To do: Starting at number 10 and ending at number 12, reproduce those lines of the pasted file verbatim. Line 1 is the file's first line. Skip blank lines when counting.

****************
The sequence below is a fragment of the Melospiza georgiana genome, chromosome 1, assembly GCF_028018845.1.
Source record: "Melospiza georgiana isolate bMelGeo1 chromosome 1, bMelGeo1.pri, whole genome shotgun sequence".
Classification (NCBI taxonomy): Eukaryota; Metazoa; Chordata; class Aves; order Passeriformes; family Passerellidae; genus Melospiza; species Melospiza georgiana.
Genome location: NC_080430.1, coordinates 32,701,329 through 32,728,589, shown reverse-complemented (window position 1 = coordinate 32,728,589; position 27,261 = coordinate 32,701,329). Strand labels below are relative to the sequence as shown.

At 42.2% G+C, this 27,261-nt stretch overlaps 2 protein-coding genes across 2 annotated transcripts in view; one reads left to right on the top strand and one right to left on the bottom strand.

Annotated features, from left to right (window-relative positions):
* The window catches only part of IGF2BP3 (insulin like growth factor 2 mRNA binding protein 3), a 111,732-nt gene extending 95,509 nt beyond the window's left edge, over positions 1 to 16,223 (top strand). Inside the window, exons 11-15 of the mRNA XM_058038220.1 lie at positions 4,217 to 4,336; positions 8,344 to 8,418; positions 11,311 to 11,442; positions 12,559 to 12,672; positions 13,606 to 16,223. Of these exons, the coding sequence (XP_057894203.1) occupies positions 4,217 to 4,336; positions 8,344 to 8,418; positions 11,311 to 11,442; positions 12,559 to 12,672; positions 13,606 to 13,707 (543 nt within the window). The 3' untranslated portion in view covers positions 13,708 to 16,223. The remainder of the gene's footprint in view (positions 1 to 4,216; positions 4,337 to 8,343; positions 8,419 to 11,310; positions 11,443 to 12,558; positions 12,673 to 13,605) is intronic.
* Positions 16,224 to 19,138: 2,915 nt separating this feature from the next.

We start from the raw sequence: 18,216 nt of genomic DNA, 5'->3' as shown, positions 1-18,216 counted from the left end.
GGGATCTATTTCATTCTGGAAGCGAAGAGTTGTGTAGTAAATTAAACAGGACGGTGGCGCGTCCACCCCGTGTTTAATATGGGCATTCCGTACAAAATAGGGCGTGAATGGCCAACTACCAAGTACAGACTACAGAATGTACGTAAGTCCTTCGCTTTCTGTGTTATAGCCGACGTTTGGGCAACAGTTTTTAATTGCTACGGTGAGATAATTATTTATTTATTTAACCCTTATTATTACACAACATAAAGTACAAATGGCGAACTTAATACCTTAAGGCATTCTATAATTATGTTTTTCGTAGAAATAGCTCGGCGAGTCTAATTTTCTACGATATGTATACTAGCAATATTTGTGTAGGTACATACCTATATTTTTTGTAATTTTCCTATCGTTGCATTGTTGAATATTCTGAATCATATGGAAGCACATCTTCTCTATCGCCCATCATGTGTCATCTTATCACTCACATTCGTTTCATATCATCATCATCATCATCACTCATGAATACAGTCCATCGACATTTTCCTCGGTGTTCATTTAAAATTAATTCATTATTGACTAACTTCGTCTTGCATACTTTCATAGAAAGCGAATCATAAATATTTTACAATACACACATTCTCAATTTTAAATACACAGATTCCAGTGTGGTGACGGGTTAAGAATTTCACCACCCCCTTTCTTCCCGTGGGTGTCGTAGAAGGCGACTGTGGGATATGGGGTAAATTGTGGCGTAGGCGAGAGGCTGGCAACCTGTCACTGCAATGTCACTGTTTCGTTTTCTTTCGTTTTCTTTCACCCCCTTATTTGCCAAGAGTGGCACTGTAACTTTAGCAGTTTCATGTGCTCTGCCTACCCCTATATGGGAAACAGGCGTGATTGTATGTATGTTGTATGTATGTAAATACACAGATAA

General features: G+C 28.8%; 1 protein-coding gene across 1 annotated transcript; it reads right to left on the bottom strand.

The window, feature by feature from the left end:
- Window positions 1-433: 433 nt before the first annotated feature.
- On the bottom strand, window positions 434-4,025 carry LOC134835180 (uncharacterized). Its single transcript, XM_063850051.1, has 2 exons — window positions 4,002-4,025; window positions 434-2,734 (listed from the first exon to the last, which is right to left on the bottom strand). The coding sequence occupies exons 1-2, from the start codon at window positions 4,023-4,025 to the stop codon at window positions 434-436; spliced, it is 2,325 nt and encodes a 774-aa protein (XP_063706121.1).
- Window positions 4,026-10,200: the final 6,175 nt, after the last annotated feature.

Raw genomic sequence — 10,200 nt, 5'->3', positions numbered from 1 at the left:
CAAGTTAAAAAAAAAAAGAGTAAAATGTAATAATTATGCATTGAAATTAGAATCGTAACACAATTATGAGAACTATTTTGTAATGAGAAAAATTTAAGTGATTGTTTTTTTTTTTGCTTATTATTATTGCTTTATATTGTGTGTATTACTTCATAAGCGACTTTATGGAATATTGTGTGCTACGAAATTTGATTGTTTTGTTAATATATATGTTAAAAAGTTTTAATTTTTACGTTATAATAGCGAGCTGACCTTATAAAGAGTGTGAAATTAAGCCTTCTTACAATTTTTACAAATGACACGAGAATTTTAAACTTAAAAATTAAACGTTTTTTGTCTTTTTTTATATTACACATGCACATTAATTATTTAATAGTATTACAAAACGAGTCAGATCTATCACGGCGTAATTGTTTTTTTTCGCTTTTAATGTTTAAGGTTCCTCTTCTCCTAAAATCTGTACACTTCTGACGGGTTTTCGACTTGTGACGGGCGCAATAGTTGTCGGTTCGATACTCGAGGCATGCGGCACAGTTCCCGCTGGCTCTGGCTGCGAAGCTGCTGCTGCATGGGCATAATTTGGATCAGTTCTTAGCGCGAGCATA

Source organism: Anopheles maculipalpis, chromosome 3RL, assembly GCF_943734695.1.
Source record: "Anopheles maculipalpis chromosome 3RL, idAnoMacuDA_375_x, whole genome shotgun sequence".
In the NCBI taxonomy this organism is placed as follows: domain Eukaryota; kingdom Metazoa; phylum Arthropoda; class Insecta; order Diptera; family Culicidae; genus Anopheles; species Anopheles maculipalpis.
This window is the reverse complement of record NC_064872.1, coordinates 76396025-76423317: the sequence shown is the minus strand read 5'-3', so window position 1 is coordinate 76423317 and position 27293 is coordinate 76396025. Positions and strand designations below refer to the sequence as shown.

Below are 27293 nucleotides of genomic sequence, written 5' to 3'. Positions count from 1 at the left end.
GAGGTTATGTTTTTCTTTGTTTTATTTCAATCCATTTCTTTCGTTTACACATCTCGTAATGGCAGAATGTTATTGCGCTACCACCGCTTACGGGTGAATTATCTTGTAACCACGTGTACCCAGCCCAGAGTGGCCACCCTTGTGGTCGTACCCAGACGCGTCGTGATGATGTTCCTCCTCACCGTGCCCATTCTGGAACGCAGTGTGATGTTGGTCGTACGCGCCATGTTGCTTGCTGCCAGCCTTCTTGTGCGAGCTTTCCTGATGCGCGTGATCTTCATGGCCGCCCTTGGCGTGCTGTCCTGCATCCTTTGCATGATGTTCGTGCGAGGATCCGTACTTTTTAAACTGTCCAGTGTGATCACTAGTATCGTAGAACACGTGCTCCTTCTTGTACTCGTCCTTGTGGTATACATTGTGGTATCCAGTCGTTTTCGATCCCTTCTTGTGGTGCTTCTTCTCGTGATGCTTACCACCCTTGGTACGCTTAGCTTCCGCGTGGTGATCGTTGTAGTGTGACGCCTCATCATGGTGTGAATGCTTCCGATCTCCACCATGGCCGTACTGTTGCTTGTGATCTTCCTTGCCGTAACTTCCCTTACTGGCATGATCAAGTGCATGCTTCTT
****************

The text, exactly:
GGGATCTATTTCATTCTGGAAGCGAAGAGTTGTGTAGTAAATTAAACAGGACGGTGGCGCGTCCACCCCGTGTTTAATATGGGCATTCCGTACAAAATAGGGCGTGAATGGCCAACTACCAAGTACAGACTACAGAATGTACGTAAGTCCTTCGCTTTCTGTGTTATAGCCGACGTTTGGGCAACAGTTTTTAATTGCTACGGTGAGATAATTATTTATTTATTTAACCCTTATTATTACACAACATAAAGTACAAATGGCGAACTTAATACCTTAAGGCATTCTATAATTATGTTTTTCGTAGAAATAGCTCGGCGAGTCTAATTTTCTACGATATGTATACTAGCAATATTTGTGTAGGTACATACCTATATTTTTTGTAATTTTCCTATCGTTGCATTGTTGAATATTCTGAATCATATGGAAGCACATCTTCTCTATCGCCCATCATGTGTCATCTTATCACTCACATTCGTTTCATATCATCATCATCATCATCACTCATGAATACAGTCCATCGACATTTTCCTCGGTGTTCATTTAAAATTAATTCATTATTGACTAACTTCGTCTTGCATACTTTCATAGAAAGCGAATCATAAATATTTTACAATACACACATTCTCAATTTTAAATACACAGATTCCAGTGTGGTGACGGGTTAAGAATTTCACCACCCCCTTTCTTCCCGTGGGTGTCGTAGAAGGCGACTGTGGGATATGGGGTAAATTGTGGCGTAGGCGAGAGGCTGGCAACCTGTCACTGCAATGTCACTGTTTCGTTTTCTTTCGTTTTCTTTCACCCCCTTATTTGCCAAGAGTGGCACTGTAACTTTAGCAGTTTCATGTGCTCTGCCTACCCCTATATGGGAAACAGGCGTGATTGTATGTATGTTGTATGTATGTAAATACACAGATAA

General features: G+C 28.8%; 1 protein-coding gene across 1 annotated transcript; it reads right to left on the bottom strand.

The window, feature by feature from the left end: